[Screen It]

(2009) (Renée Zellweger, Harry Connick Jr.) (PG)

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Romantic Comedy: A rising corporate star from Miami travels to a small and snowy Minnesota town where she initially looks down on the place and its residents while planning to overhaul the company's factory, but has a change of heart once she gets to know everyone, including the local union rep who she starts to fall for.
Lucy Hill (RENÉE ZELLWEGER) is a rising star in the Munck Foods corporation, based in Miami. When her company takes over a processing plant in the small, snowy town of Ulm, Minnesota, she reluctantly agrees to go there and oversee its switchover to a new automated system that will result in both a new product and the downsizing of the workforce by half.

Met by her chatty personal assistant, Blanche Gunderson (SIOBHAN FALLON HOGAN), Lucy doesn't think much of their tiny town, cold weather, or folksy charm. And she certainly doesn't appreciate what she thinks is Blanche trying to fix her up with Ted Mitchell (HARRY CONNICK JR.), single dad to 13-year-old Bobbie (FERRON GUERREIRO).

Little does she know that he's actually the local union rep with whom she must negotiate regarding the plant's workers, including foreman Stu Kopenhafer (J.K. SIMMONS). He doesn't think much of her type, a feeling that runs rampant through Ulm, but that chilly relationship eventually begins to thaw.

Yet, as Lucy starts to forge friendships with the likes of Blanche and maybe even romantic feelings for Ted, she must contend with the job at hand and how that conflicts with her newfound feelings toward the town and its residents.

OUR TAKE: 3.5 out of 10
In one of the many cooking related shows that permeate non-broadcast TV, there's a competition where chefs of various experience are given a short amount of time to create something fabulous from unusual and/or untraditional ingredients usually not associated with the genre of the final product.

They're then judged not only by how their dishes look and taste, but also in how creative they've been with that limited deadline and goods. If "New in Town" was the result of a similar filmmaking project, it would likely be graded as a slightly appealing dish with a handful of little flourishes that have otherwise been rendered inert by the rigid following of the usual recipe or formula in this case.

And its main ingredient would be aquatic, as in fish out of water, flavored with a lot of big city big shot gets stuck in what seems to be Podunk, America, forced to mingle with the presumably more simple local yokels. Lo and behold, not all is initially as it seems, and after some comedic clashing, the two conflicting sides learn the other isn't so bad after all.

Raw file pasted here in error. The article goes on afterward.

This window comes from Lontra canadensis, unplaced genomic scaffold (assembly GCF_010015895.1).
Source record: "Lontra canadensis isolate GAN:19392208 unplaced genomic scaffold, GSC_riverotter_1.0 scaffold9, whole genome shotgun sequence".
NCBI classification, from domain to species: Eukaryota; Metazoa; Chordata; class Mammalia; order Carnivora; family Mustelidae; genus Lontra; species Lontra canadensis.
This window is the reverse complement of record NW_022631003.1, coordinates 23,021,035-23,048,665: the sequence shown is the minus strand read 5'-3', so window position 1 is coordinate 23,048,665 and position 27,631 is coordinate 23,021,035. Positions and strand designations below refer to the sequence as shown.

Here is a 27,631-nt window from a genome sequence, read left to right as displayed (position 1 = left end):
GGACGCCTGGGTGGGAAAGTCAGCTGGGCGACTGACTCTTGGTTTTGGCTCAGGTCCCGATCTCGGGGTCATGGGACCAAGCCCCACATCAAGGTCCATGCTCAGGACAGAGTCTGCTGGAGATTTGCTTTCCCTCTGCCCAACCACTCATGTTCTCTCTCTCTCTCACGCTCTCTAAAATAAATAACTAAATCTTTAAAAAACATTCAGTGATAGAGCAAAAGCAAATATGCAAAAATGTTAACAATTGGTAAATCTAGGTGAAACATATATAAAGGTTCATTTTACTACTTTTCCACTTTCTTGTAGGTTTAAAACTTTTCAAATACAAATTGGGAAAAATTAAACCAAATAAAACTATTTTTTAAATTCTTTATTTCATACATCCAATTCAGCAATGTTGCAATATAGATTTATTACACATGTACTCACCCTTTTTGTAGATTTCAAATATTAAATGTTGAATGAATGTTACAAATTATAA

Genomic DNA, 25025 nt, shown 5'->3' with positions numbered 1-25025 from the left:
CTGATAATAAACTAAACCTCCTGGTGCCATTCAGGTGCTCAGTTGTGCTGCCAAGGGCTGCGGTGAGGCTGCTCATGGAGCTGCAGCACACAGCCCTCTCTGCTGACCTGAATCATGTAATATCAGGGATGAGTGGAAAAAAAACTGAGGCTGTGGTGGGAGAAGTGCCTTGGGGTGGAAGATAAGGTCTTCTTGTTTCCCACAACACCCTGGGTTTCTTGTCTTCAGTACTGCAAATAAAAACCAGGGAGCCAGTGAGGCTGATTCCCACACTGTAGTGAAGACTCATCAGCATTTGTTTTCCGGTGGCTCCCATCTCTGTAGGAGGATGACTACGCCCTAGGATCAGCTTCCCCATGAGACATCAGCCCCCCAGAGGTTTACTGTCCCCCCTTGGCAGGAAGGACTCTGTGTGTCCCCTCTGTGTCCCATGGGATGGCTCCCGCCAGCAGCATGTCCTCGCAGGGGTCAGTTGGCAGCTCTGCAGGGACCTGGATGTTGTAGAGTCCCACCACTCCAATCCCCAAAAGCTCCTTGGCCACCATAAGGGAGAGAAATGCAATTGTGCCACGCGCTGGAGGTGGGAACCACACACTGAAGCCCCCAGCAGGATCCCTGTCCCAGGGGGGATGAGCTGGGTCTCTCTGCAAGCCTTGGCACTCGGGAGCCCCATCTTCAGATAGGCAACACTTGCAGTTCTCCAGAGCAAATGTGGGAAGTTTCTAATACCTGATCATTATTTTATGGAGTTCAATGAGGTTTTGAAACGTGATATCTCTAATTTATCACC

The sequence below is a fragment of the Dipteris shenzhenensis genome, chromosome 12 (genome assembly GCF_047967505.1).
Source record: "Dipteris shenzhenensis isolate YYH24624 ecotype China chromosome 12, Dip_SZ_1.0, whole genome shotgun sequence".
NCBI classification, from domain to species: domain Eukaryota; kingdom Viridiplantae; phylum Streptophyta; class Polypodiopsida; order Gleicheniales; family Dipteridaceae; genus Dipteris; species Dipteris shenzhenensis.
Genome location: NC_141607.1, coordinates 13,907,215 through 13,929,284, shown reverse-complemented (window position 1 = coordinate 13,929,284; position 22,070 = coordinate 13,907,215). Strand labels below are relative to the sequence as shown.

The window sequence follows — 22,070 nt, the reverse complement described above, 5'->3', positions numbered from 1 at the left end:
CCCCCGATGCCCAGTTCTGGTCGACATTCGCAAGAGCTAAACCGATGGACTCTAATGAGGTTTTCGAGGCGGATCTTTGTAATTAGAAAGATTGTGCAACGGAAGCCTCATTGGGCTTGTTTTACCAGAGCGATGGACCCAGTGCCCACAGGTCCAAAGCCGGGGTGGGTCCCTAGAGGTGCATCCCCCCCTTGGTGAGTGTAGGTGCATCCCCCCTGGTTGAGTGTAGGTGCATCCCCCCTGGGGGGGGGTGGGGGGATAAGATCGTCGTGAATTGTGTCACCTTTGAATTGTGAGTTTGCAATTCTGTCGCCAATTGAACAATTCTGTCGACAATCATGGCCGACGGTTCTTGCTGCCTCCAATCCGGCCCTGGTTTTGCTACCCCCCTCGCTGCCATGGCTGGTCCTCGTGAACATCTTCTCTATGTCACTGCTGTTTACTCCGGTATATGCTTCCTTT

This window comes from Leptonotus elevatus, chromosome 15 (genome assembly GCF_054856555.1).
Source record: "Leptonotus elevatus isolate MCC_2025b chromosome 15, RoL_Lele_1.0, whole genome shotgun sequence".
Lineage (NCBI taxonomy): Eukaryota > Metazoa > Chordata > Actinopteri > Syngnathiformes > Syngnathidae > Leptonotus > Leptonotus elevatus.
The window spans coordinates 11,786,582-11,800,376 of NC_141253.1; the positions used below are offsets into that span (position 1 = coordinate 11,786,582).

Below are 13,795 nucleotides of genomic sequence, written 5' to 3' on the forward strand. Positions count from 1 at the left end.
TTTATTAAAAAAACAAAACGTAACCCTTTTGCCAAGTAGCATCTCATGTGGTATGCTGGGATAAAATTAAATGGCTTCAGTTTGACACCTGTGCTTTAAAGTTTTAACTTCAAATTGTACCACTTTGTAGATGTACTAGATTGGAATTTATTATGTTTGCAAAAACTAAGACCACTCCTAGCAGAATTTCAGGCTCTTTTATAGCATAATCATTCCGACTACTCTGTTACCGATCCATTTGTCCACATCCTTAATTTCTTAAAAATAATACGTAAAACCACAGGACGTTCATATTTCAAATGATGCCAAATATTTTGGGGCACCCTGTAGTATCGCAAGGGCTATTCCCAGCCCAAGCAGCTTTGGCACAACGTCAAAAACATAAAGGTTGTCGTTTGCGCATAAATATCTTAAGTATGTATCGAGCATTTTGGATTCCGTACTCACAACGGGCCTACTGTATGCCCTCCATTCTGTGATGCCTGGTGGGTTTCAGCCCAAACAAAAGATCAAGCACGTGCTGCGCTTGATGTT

That is, until the prefab plot determines a wrench, an "I'm missing you" montage and then a final reconciliation need to be thrown in at predetermined moments. If that sounds a bit (or a lot in this case) like "Doc Hollywood" (or its more recent computer-animated rip-off, "Cars"), well, that's because it's essentially the same movie.

Granted, the names have been changed to protect the innocent (or, more accurately, avoid lawsuits), but if you switched a big city surgeon to a corporate executive, and moved the setting from all things south to the chilly environs of the north (you betcha, it's just south east of Fargo, dontcha-know), you wouldn't be far off in half-expecting to see Michael J. Fox suddenly show up.

This time, however, the floundering fish is Renee Zellweger, still all squinty-eyed as if she's trying to be a female Clint Eastwood, or maybe it's just all of that bright snow. While she's better than in, say, "Appaloosa," she turns out to be the wrong ingredient for this dish. It doesn't help that her romantic lead co-star, Harry Connick Jr. -- once again playing the rugged but sensitive boyfriend character -- appears as if he's sleepwalking through the role when not otherwise looking quite bored, or that their chemistry together feels as fabricated as the rest of the screenplay credited to Ken Rance and C. Jay Cox.

Given more local flavor is Siobhan Fallon Hogan as a stereotypical, middle-aged Midwestern woman, chatty with the 'Soda (as in "Minn-e-soda") accent and focused on tapioca, scrapbooks and Jesus. Meanwhile, J.K. Simmons is somewhat fun -- even if he's just doing more of his usual gruff meets sarcastic shtick -- as the local plant foreman.

Most everyone else is present just as placeholders inside the paint by the numbers plot. The result is a dish that looks, smells and tastes quite familiar to other such pics that have preceded it. If generic blandness, predictability and regional stereotypes are your cup of tea (or insert your favorite food metaphor here), you might just eat this up, or at least manage to down it with gagging.

For everyone else, "New in Town" feels like nothing more than reheated leftovers with a few new garnishes thrown in as an attempt to fool consumers that it's something new that they haven't had before. But they have, and it's not only stale, but also suffers from freezer burn and existing beyond its expiration date. The film rates as a 3.5 out of 10.

Reviewed January 27, 2009 / Posted January 30, 2009

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